Donald's Blog

  This old house was only a few blocks from the state Capitol in Madison, Wisconsin. All the neighborhood cats lived in the basement during the winter. The house has long since been torn down, but in 1972 there were AR2ax speakers in the front room, and a lot of good music was heard there.

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In the 21st century I am just as opinionated as ever, and I now have an outlet. I shall pontificate here about anything that catches my fancy; I hope I will not make too great a fool of myself. You may comment yea or nay about anything on the site; I may quote you here, or I may not. Send brickbats etc. to: dcmusicbox@earthlink.net.

 

September 30, 2014

Here's the circus; where's the bread?

For a spectacular human kalaidoscope, go here. The Chinese show involves a lot of choreography and technology. At first you think it's just a rather astonishing human pyramid, but it turns out to be supported by a crane, a lot of cables and no small amount of athleticism.

I thought the most interesting part was at around 6:10, where they all appear to be trying to run while attached to their superstrings. They are like so many ants. It's very impressive, but can they also democratic elections in Honk Kong?

 

September 30, 2014

Learn from history? Forget it

History doesn't repeat itself, but it comes back as farce.

When I was a kid in Kenosha, I knew that the war was over and that Hitler was dead, but we had a new enemy, Stalin. So that was all right. And then I grew up.

Vladimir Yakunin has "this feeling of bitterness, frankly", he says. He is the president of Russian Railways, the country's biggest employer, and a long-time associate of Vladimir Putin, and U.S. sanctions ban him from obtaining a visa and freeze any assets he may have in the USA. And being close to Putin means that he may have assets anywhere. His children live in Europe.

Yakunin was once a Soviet diplomat stationed in New York City; now he is a part-time professor at Moscow State University. He has written (or co-written, the newspaper is unclear) a 400-page monograph about Russia vs. the West, which a year ago was described by critics as a conspiracy theory; now it is being widely accepted, because the Putin clique runs Russian media, and the people are being fed a steady diet of nonsense. So according to Yakunin, his opinion that Russia and the USA are doomed to be rivals, and that the American intention is always to sabatage Russia, has become "a very realistic assessment of the situation."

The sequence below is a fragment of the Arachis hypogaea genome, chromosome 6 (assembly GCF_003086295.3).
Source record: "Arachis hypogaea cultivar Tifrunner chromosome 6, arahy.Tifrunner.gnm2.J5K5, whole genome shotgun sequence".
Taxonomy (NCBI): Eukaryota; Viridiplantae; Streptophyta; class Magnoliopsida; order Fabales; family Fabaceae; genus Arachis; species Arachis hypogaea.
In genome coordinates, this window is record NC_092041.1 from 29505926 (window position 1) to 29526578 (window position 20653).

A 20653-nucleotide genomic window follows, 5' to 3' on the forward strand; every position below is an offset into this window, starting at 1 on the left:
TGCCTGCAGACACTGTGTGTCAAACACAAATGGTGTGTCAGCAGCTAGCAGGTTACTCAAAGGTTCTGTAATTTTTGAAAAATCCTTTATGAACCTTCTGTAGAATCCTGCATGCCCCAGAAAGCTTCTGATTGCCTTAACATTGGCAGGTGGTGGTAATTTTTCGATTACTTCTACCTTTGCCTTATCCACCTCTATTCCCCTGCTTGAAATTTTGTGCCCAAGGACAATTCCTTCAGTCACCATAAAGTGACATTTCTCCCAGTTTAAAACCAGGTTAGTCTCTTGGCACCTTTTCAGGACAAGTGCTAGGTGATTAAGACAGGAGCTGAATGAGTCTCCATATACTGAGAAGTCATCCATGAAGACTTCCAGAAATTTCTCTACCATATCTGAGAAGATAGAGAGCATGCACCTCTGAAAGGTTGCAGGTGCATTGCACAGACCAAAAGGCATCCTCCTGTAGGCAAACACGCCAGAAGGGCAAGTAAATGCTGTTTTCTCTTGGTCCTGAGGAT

Olga Kryshtanovskaya agrees. She's a sociologist who's been studying the Russian ruling class for decades."Within the elite, this ideological matrix has really taken over," she says. "They believe there is no way to mobilize the nation around a leader without an enemy." That's the same impression I had when I was ten years old. But then I grew up. Putin is a lying fascist dictator who is doing all the same things Hitler did, while all Americans want to do is business. Putin and his friends are not building anything, not creating jobs; they are busy buying penthouses, skyscrapers and football teams in the West, using money they have stolen from the Russian people; it's hard to do business with a country that has nothing but gas and oil and gangsters.

(Quotes are from Gregory L. White's article in today's Wall Street Journal)

 

September 28, 2014

Go west, old man (I'm packing, already.)

Seventeen days since I last wrote here. Well, I guess I've been busy. Meanwhile, in five days, on Friday October 3rd, I will be 74 years old, and the movers will be here to start packing. If they don't finish packing in one day they'll come back Monday; on Tuesday they'll load the van, and we'll be out of here; on Wednesday the house will belong to the new owners. There won't be a lot of packing because for the first time in all our moves we are doing a lot of it ourselves, to save money, and I hope and expect that this will be my last move. But it has been a hell of an experience.

I think I mentioned that we had a garage sale, which was a lot of fun, with the unsold stuff going to Goodwill, and that an auction house came and took away a lot of stuff. We gave hundreds of books to a charity that raises money for college scholarships for underpriveleged girls. And on top of all that we are just throwing away a lot of stuff.

Ethne had boxes of manuscript paper from her last two books, printouts of proofs and whatnot; don't need those. I had several photo albums from my parents and grandparents, and most of that got thrown away. It occurred to me with a start that back when we had to pay for film and processing, every snapshot went in the photo album, no matter how boring or banal; I have pictures of all my loved ones, and all I need are the nicest ones. I don't a need a small blurry photo of somebody standing next to his car in the 1970s; I don't need 90-year-old photos of people that I don't even know who they are. And someday my son will throw away my photos and I won't care 'cos I'll be dead.